What Are the Best Potatoes for Vegetable Soup?

There’s nothing like a hearty vegetable soup when the weather cools down. Homemade soups are easy to whip up, and they keep you warm on cold nights, making them the perfect winter staple.

But if your recipe calls for potatoes, you might be wondering which kind to use. Or maybe you want to use the potatoes in your pantry, but you’re not sure if they’ll hold together in a soup.

So, what are the best potatoes for vegetable soup? Keep reading to find out!


Russet Potatoes

When you think of potatoes, the first variety that comes to mind is probably the russet potato. Russets are ubiquitous in supermarkets, as they’re one of the most versatile potatoes. They’ve got a distinctive large, brown shape and rough skin.

Russets are high in starch and low in moisture, which makes them excellent for things like mashed potatoes and baking. However, soups are a different story. (1)

Russet potatoes soak up liquid quickly and lose their shape, making them a less-than-ideal choice for soups. Their high starch contact also causes the soup’s liquid to thicken and have a creamy texture.

Yet despite these apparent flaws, you’ll find that many soup recipes call for russet potatoes. They’re outstanding in a creamy potato soup, and if you like this variety, cooking it for less time is a good strategy. Russet potatoes can be enjoyed both peeled or with the skin intact.


Yukon Gold Potatoes

Yukon Gold potatoes are another ubiquitous potato type. Some people talk about Yukon Golds and russet potatoes interchangeably, but they’re different varieties with distinct properties.

Like the russet potato, Yukon Golds are a true workhorse. They’ve got thin, eye-free skin and yellow flesh. Yukons are small potatoes, and they have a medium starch content, making them pretty all-purpose. You can grill, fry, mash, saute, or boil them.

They also make excellent french fries.

Yukon Golds have a higher moisture content that’s more suited for use in soups than high-starch potatoes like russets. You have to be careful not to overcook them, as they tend to fall apart if cooked too long.

If your recipe calls for part of the potato to be mashed for thickening and the other half to be left in chunks, go with Yukon Gold potatoes.


Red Potatoes

It’s easy to find red potatoes at your local supermarket, and there are plenty of reasons to choose them.

This small, round potato has a firm density that makes them excellent for things like roasting, boiling, pan-frying, and grilling. Their skins are especially nutrient-filled, so if you’re looking for a healthier potato option, you may want to try this one.

Or if you’re just looking to add a bit more color to your dish, throwing in some unpeeled red potatoes is a perfect way to do so.

Red potatoes have a low starch content, which helps them keep their shape after cooking. As such, they’re fantastic for soups. Lots of beef stews call for red potatoes, where their flavor shines.

Another advantage to red potatoes is that they’re low in starch, so they won’t alter the thickness of a soup.


Sweet Potatoes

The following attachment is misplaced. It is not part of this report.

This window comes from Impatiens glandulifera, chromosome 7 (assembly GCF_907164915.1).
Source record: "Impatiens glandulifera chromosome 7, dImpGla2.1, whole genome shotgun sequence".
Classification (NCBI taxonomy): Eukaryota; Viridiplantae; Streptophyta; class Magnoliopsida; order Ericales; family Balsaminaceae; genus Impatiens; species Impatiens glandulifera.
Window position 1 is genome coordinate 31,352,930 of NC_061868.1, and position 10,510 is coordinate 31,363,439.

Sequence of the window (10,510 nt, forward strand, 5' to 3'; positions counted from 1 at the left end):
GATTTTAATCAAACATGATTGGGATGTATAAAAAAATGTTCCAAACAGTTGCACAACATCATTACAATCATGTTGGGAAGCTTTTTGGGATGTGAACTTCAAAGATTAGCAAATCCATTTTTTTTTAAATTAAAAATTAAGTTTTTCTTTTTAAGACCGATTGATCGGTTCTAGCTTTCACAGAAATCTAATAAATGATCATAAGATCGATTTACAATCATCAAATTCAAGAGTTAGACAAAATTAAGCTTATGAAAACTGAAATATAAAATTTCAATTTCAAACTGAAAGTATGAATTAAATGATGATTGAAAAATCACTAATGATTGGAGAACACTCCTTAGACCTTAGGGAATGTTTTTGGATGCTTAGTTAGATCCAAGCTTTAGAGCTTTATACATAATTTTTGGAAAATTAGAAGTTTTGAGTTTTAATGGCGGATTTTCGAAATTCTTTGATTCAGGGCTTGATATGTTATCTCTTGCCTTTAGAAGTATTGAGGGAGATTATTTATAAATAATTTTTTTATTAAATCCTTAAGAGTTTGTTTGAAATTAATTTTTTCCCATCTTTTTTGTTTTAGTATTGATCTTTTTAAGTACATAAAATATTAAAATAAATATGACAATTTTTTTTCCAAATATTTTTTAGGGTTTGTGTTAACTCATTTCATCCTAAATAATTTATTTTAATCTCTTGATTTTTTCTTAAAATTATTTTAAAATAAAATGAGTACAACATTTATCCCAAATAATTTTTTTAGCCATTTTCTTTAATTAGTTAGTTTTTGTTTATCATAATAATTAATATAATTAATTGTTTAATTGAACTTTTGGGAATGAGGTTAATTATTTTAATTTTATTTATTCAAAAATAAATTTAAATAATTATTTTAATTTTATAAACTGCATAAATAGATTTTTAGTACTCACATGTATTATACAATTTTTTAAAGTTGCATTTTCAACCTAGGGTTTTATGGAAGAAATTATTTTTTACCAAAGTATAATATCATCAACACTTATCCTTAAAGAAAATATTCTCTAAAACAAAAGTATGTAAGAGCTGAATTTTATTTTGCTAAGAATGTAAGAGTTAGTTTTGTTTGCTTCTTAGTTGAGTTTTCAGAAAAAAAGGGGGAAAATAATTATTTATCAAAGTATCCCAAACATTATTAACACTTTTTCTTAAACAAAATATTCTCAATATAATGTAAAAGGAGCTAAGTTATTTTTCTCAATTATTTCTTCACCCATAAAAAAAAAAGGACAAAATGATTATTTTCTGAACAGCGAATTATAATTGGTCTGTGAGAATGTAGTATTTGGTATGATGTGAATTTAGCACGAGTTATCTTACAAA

Sweet potatoes may not be the first potato that comes to mind, but you shouldn’t forget them. Sweet potatoes are some of the best potatoes for vegetable soup.

They’ve got copper-colored skin, distinct orange flesh, and a rich, sweet flavor. According to Erica Julson at Healthline, sweet potatoes also have loads of health benefits. (2)

They’re full of vitamins and minerals, including:

  • Beta carotene
  • Potassium
  • Vitamin C

When cooked, the consistency of a sweet potato is comparable to that of a russet potato.

The skins are safe to eat, but it’s best to peel them for soup recipes. If you’re adding them to a slow cooker dish (which is highly recommended as these soups freeze very well!), keep in mind that sweet potatoes tend to get soft.

Less cooking time may be best.

So, if you’re looking to mix things up or merely trying to pack in a health punch, don’t be afraid to try the sweet potato. Plus, they add beautiful color and creaminess to a dish!


Fingerling Potatoes

Fingerling potatoes are long and short.

As the name suggests, they look like fingers, and lots of people confuse them with baby potatoes or new potatoes. Fingerlings are super starchy, so they hold up well when cooked.

They come in various colors and have a unique shape and size that adds depth and texture to vegetable soups.

So don’t be afraid to try them the next time you make vegetable soup. Fingerlings are right at home in hearty stews, too.

When it comes to the skin, do what you please with it. Most people leave it on, as it adds delicious flavor and extra nutrients. You can also put the pieces in whole, but if they’re too large, all you have to do is halve them.


Purple Potatoes

Finally, we have the unique purple potato. They’re not the most common potato type, so they may require a bit more effort to find.

However, Anne Danahy at Healthline claims that they have various health benefits. (3) They’re rich in antioxidants.

Not to mention, the unexpected purple color is reason enough to add them to your dish.

In terms of properties, purple potatoes rank about a medium in starch content. They’re similar to yellow potatoes, and they work excellently in most soups. Just don’t use them if your soup requires the potatoes to be used as a thickener.

Our recommendation is to cube them. The purple flesh is sure to surprise your dinner guests.


Final Thoughts

So what are the best potatoes for vegetable soup?

Potatoes are indispensable in any pantry, but knowing which kind to use can elevate a recipe. If you’re in a pinch, be sure to try these varieties in your soup:

  • Red potatoes
  • Yukon gold potatoes
  • Fingerling potatoes

And one last tip: potatoes are extremely forgiving, so don’t be afraid to experiment. Happy cooking!

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